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June 11, 2011 2:45:30 PM

eh? 2 channels per speaker???? i have a reciever and its one channel per speaker. pre amps-out --> white and red, being the standard RCA for left and right.
and other colours for other channels which i cant remeber.
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June 12, 2011 12:57:24 AM

i think the suggestion was positive and negative polarity from a single wire = one speaker per wire.

this can work.. but usually the slew rate is worse and the voltage from the amp needs to be higher.
when two wires are used, one for push and one for pull, then the changing of push or pull for the cone is faster.

you might design one that works really good, but then the industry leaders would come along and show you that there is also an improvement when using two wires.

you could spend $2,000 on parts to build your own amplifier that uses one wire.. then a 2 wire option will come along and totally embarass the one wire amp.

there are time constraints in the cord when you switch from a positive signal to a negative signal.
a cord could be specially made for switching between polarity.. but it wont sound as good when used as a positive or negative only.

the time domain can be said to be a factor of 4 times worse when using only one cord, because the whole scheme is quantified.

we talked about cords the other day.. and you can clearly understand, when the cord molecules push forward on the molecules in front of it.. if you ask the molecules to 'walk backwards' they would have to be connected to eachother.
that being connected can transfer more transients.. but if the polarity switched, it would be like a car pile up going forwards that needs to be stopped and done again in reverse.
the time it takes for the cars to switch gears is one slur.
the different times the vehicles start to actually move is another slur.
then, there is the voice coil and the crossover itself that has to tend to the change.

professional drivers could say 'all of our bumpers are already touching for the forward collsion.. and all of them will be touching for the reverse collision'
and that certainly helps.. but sometimes different vehicles are used and the whole line of cars has to wait until each car has switched gears.
some take longer to engage into gear than others.

and if all of the cars are the same.. the pressure on the bumpers would still cause a time delay.
they would have to have their frames welded together to be as tight as possible.
the crossover wouldnt get upset much.. because it has to deal with the polarity changes anyways.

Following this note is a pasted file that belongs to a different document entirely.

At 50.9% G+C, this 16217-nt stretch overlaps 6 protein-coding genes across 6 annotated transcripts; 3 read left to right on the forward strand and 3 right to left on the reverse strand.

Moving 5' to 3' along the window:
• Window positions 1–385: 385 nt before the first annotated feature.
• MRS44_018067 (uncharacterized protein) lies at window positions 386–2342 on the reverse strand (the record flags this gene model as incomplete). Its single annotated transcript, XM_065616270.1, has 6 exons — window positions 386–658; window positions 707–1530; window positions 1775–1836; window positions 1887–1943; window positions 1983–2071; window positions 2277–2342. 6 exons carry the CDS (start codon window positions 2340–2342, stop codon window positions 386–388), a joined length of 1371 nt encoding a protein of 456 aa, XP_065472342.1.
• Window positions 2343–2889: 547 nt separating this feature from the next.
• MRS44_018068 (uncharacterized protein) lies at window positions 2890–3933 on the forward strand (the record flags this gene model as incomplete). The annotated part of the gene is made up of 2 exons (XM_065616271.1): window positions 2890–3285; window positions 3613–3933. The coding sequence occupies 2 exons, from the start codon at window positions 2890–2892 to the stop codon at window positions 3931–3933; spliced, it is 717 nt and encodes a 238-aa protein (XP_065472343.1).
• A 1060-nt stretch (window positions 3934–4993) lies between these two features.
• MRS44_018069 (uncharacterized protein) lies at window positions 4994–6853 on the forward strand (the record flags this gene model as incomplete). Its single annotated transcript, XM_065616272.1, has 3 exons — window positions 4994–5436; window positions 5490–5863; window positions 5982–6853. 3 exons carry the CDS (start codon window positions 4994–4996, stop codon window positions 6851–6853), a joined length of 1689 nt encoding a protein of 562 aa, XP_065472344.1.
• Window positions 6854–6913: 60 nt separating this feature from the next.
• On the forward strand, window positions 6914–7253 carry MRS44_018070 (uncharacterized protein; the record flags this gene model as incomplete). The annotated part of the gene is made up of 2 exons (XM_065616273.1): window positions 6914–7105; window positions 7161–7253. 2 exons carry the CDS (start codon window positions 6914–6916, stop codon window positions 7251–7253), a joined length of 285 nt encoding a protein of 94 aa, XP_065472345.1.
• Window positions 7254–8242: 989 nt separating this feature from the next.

but the component piece doing all of the flipping of polarity would draw all the way back to something as simple as having an output pin for each polarity, or a single output pin for both polarities.

some would say the component doing all of the polarity flipping would actually be faster if it only had one pin.. because it wouldnt have to wiggle its way to the second pin.
others would say the chip would have ghost traces of positive and negative, and if they mix together on the same pin.. then the output is mudded.

getting the positive ghosts on the one side for that pin.. and the negative ghosts on the other side for the other pin.. that can really remove clarity.

for a person to design one of these chips.. it all depends on the materials they have available.
if you have ghosting for both positive and negative.. then maybe you can shove all of the excess to one side and hear only half of the remnants.

we all know good and well that a DAC has more pins than four.
so it would be advised that each portion of the dac is actually doing its own part of the frequency response.
it would be good to see the DAC layed out like an real time analyzer response.
with the bass on the left, the midrange in the middle and the treble on the right.
and then something to seperate all of the digital data into the three categories.
that helps remove the problematic requests from portions of the DAC that absolutely refuse to work correctly with those requests.
and it means a possible less production cost of the DAC when the material used can be inferior for other octaves and used only for its intended purpose.

wouldnt it be weird if the DAC chip could be picked up and soldered on upside down because all of its efforts are backwards and the real quality is hidden because the DAC is upside down?
i would say that the data voltage would probably be higher at the left and lower at the right.. so if you put it in upside down the DAC is going to overheat.